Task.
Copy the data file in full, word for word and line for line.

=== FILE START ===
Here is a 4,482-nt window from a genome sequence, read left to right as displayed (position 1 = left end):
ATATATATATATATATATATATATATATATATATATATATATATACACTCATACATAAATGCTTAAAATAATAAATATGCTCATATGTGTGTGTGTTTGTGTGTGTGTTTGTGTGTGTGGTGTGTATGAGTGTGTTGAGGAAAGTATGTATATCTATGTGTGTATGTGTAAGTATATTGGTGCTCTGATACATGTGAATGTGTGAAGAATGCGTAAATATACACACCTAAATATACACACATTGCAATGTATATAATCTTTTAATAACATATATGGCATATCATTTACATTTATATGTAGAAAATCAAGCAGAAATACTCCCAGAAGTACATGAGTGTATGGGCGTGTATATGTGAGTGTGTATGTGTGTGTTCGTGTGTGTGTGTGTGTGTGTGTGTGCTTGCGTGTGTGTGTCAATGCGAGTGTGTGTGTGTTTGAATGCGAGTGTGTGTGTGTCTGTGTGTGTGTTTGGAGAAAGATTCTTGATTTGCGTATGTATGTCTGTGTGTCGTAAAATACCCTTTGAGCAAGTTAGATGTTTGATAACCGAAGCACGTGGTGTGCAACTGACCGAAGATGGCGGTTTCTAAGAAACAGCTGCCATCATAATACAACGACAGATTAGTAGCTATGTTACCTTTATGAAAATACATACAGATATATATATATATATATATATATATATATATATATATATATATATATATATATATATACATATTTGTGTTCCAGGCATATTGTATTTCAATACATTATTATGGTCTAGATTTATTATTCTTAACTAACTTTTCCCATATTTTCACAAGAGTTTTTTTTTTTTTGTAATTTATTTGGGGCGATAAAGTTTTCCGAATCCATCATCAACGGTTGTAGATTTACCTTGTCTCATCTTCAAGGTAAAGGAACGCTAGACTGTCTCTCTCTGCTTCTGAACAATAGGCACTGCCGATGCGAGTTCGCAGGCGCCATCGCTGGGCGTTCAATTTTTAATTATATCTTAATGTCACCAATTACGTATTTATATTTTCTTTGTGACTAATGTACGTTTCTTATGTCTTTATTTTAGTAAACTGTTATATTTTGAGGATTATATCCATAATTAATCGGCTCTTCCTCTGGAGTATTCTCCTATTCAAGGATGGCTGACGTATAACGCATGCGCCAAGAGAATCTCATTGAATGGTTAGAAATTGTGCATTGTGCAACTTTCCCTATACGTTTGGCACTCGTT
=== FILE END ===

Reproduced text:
Here is a 4,482-nt window from a genome sequence, read left to right as displayed (position 1 = left end):
ATATATATATATATATATATATATATATATATATATATATATATACACTCATACATAAATGCTTAAAATAATAAATATGCTCATATGTGTGTGTGTTTGTGTGTGTGTTTGTGTGTGTGGTGTGTATGAGTGTGTTGAGGAAAGTATGTATATCTATGTGTGTATGTGTAAGTATATTGGTGCTCTGATACATGTGAATGTGTGAAGAATGCGTAAATATACACACCTAAATATACACACATTGCAATGTATATAATCTTTTAATAACATATATGGCATATCATTTACATTTATATGTAGAAAATCAAGCAGAAATACTCCCAGAAGTACATGAGTGTATGGGCGTGTATATGTGAGTGTGTATGTGTGTGTTCGTGTGTGTGTGTGTGTGTGTGTGTGCTTGCGTGTGTGTGTCAATGCGAGTGTGTGTGTGTTTGAATGCGAGTGTGTGTGTGTCTGTGTGTGTGTTTGGAGAAAGATTCTTGATTTGCGTATGTATGTCTGTGTGTCGTAAAATACCCTTTGAGCAAGTTAGATGTTTGATAACCGAAGCACGTGGTGTGCAACTGACCGAAGATGGCGGTTTCTAAGAAACAGCTGCCATCATAATACAACGACAGATTAGTAGCTATGTTACCTTTATGAAAATACATACAGATATATATATATATATATATATATATATATATATATATATATATATATATATATATATACATATTTGTGTTCCAGGCATATTGTATTTCAATACATTATTATGGTCTAGATTTATTATTCTTAACTAACTTTTCCCATATTTTCACAAGAGTTTTTTTTTTTTTGTAATTTATTTGGGGCGATAAAGTTTTCCGAATCCATCATCAACGGTTGTAGATTTACCTTGTCTCATCTTCAAGGTAAAGGAACGCTAGACTGTCTCTCTCTGCTTCTGAACAATAGGCACTGCCGATGCGAGTTCGCAGGCGCCATCGCTGGGCGTTCAATTTTTAATTATATCTTAATGTCACCAATTACGTATTTATATTTTCTTTGTGACTAATGTACGTTTCTTATGTCTTTATTTTAGTAAACTGTTATATTTTGAGGATTATATCCATAATTAATCGGCTCTTCCTCTGGAGTATTCTCCTATTCAAGGATGGCTGACGTATAACGCATGCGCCAAGAGAATCTCATTGAATGGTTAGAAATTGTGCATTGTGCAACTTTCCCTATACGTTTGGCACTCGTT